Eating enough protein is vital for exercise performance, healthy aging, and fat loss.
But what about protein powder?
While it’s possible to get enough protein through healthy whole foods, protein supplements are an easy, convenient way to boost your protein intake.
Additionally, there’s evidence that some protein powders offer other benefits compared to whole foods. While they’re not a replacement for a balanced diet, it pays to know how and why protein supplements can boost your results.
Read on to learn the five best protein powders, who should consider taking them, and the best practices for incorporating them into your keto diet.
#1: Whey Protein Isolate
Whey protein isolate is the top protein powder for the ketogenic diet because it’s economical, palatable, and supported by tons of science.
And according to research, whey isolate products low in lactose are well-tolerated by people with dairy allergies[*]. Just make sure to stay away from whey concentrate if you’re lactose intolerant.
Benefits of Whey Protein Isolate
Whey protein powder has probably been studied more than any other protein powder. Most studies examine its effects in exercise recovery and muscle building, but it’s also been studied for weight loss, fat loss, and satiety.
Here are some of the remarkable, scientifically proven benefits:
- Speeds recovery from resistance training and strenuous exercise[*][*].
- Reduces muscle soreness[*].
- Improves exercise performance[*].
- Increases muscle protein synthesis (more lean muscle mass)[*].
- Helps you preserve healthy lean muscle during fat loss[*][*].
- Decreases appetite and hunger[*][*].
- A serving of Perfect Keto Grass-Fed Whey has just 3 grams of net carbs.
And if you’re looking for an occasional meal replacement, whey protein isolate contains all the essential amino acids and then some. It’s a reliable choice if you’re short on time and need a filling, nutritious, portable option. (To learn how to make it even more nourishing, see “Low-Carb Additions to Your Protein Shake” at the end of this article.)
Who Should Use Whey Protein Isolate?
If you’re an athlete, train strenuously, or just need a convenient source of complete protein, whey isolate is the best keto protein powder.
A 30-gram dose of whey isolate is ideal for most people, but if your goal is adding lean muscle mass, you may benefit from up to 50 grams of protein[*].
Not everyone needs a protein powder–some people can do just fine with whole foods and meal prepping–but if you exercise hard or need a portable way to get more protein, it’s a worthwhile supplement.
Just be sure you choose a high-quality, grass-fed whey protein isolate without artificial sweeteners.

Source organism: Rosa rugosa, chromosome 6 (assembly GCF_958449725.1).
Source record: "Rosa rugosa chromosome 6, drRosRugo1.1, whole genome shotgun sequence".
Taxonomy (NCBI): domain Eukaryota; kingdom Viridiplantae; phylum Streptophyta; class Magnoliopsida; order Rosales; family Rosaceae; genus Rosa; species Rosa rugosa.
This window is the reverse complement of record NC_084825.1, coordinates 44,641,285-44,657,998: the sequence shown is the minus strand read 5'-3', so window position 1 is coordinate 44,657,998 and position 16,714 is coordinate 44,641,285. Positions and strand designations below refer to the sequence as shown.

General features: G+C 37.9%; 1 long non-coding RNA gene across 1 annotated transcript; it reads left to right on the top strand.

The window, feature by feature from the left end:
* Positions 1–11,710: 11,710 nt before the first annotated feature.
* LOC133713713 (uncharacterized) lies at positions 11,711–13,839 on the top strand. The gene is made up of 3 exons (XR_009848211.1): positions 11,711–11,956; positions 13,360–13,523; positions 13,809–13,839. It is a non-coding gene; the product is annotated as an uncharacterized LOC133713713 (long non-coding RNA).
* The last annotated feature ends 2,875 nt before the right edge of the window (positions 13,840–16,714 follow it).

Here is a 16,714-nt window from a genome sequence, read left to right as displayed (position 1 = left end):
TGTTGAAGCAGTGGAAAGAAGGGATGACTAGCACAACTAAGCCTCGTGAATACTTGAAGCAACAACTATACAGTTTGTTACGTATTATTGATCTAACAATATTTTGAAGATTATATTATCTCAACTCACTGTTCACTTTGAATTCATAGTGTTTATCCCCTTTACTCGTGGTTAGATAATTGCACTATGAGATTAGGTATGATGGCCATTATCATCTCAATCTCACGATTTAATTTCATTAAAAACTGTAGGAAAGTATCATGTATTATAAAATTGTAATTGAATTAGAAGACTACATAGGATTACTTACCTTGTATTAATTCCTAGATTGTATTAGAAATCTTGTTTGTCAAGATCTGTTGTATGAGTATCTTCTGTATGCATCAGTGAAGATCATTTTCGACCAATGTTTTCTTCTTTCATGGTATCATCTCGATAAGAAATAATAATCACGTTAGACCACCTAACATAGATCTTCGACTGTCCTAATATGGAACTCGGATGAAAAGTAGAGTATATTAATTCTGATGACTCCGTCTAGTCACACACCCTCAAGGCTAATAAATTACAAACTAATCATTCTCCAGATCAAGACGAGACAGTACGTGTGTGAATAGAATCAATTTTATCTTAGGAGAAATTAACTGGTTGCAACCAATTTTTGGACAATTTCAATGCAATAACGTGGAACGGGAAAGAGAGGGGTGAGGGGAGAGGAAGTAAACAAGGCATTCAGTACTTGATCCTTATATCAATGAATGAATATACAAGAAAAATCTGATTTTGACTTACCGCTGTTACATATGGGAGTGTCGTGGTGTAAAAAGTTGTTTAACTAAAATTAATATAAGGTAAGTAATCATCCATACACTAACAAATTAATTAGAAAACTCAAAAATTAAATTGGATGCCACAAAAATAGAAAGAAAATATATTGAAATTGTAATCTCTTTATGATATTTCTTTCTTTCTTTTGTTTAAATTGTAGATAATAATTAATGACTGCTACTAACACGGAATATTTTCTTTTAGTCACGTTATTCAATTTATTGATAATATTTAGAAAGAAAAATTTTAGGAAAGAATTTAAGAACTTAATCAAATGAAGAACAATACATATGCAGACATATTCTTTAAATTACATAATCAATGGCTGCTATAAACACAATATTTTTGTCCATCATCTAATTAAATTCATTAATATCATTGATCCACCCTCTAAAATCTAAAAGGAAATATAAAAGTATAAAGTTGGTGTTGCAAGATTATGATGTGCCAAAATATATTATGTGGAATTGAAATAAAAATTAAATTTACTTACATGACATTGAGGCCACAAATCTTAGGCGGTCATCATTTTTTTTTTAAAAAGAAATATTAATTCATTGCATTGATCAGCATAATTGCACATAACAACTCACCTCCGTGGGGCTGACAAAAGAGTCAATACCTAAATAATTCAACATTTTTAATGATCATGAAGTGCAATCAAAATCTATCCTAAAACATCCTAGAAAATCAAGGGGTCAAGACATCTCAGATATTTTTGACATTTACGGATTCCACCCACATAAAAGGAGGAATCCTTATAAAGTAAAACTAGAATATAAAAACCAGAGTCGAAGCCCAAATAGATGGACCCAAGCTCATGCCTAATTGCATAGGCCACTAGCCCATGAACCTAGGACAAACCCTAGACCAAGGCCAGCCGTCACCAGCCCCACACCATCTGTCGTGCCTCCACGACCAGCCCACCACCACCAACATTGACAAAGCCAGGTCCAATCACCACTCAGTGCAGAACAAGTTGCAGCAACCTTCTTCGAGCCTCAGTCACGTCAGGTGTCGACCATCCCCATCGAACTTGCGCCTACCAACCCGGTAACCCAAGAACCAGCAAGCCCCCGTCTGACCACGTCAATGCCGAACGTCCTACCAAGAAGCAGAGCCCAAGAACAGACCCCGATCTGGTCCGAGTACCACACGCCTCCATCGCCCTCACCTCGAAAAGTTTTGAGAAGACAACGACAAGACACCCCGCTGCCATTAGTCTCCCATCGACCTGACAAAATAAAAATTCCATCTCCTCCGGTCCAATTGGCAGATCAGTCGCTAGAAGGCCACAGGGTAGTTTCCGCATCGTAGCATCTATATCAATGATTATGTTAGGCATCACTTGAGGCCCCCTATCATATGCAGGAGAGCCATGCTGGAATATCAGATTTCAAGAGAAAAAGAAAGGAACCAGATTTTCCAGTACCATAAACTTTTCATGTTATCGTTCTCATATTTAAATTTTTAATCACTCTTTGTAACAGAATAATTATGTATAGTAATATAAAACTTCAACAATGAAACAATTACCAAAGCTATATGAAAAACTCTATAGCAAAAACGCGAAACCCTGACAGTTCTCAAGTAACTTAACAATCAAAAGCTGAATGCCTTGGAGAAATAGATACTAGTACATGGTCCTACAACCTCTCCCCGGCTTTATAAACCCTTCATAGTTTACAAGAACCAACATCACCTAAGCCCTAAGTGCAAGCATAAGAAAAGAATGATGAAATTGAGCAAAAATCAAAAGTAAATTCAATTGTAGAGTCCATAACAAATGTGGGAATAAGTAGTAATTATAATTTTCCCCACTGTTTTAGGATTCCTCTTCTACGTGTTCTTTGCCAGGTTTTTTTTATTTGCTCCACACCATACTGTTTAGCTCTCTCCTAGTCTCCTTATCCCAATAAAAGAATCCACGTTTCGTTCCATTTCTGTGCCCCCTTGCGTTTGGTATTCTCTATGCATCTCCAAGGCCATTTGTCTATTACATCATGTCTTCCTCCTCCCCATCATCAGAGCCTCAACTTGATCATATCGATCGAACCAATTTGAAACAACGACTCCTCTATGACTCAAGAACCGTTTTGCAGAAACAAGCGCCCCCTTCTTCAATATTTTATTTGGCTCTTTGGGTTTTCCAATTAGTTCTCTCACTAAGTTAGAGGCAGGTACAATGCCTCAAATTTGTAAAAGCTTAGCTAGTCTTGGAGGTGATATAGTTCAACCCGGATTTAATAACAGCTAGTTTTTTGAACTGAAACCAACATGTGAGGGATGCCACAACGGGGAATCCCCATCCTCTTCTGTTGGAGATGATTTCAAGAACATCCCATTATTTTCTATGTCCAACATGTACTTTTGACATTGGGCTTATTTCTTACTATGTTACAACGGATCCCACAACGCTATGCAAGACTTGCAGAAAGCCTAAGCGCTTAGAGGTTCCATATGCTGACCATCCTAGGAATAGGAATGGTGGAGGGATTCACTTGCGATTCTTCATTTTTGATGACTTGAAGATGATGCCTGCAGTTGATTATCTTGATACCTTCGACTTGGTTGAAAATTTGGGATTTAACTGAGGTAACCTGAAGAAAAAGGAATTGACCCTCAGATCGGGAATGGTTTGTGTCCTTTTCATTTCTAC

#2: Collagen Protein
Collagen is the most abundant protein in your body. It’s the connective “glue” that holds your organs, skeleton, and skin together.
Hydrolyzed collagen, the supplement form of collagen, is very different from whey protein. This protein contains large amounts of the amino acids glycine, proline, hydroxyproline, and arginine.
Benefits of Collagen Protein
When you take hydrolyzed collagen, your body digests the collagen peptides then shuttles them immediately to your skin, bones, and connective tissues for use[*].
According to scientific research, here’s what happens next:
- Collagen may ease pain for athletes or people with joint problems[*]
- Hydrates your skin and may slow skin aging and wrinkles[*]
- Healthier bone metabolism[*]
- May reduce osteoarthritis symptoms[*][*].
- Appetite reduction[*]
- Collagen could help heal your gut*]
And unlike most protein supplements, a little bit of collagen goes a long way. You can get all the benefits of collagen protein with a single 10-gram serving.
Who Should Use Collagen Protein?
People use hydrolyzed collagen to heal their joints, improve their skin quality, increase their bone density, and decrease inflammation.
This is one supplement to consider whether or not you need more protein in your diet.
#3: Casein Protein
Like whey protein, casein protein comes from milk. But unlike whey, it digests very slowly[*].
You can think of casein protein as a time-release protein supplement.
Benefits of Casein Protein
Research shows that casein isn’t as effective as whey protein immediately post-workout, but thanks to its slow absorption, it’s useful in other roles[*].
And because it digests slowly, casein can fill you up longer than other forms of protein[*]. That means you can use it before meals to reduce your appetite, or in your morning smoothie to curb your daytime cravings.
Who Should Use Casein Protein?
For most people, whey protein is more versatile and effective than casein protein.
But if you’re a serious athlete, you can use whey post-workout and casein at other times for the best of both worlds. While whey will boost your recovery post-workout, casein provides a long-lasting source of protein that is appropriate for your rest periods.
If you want to recover better, try 30-50 grams of casein before bed[*].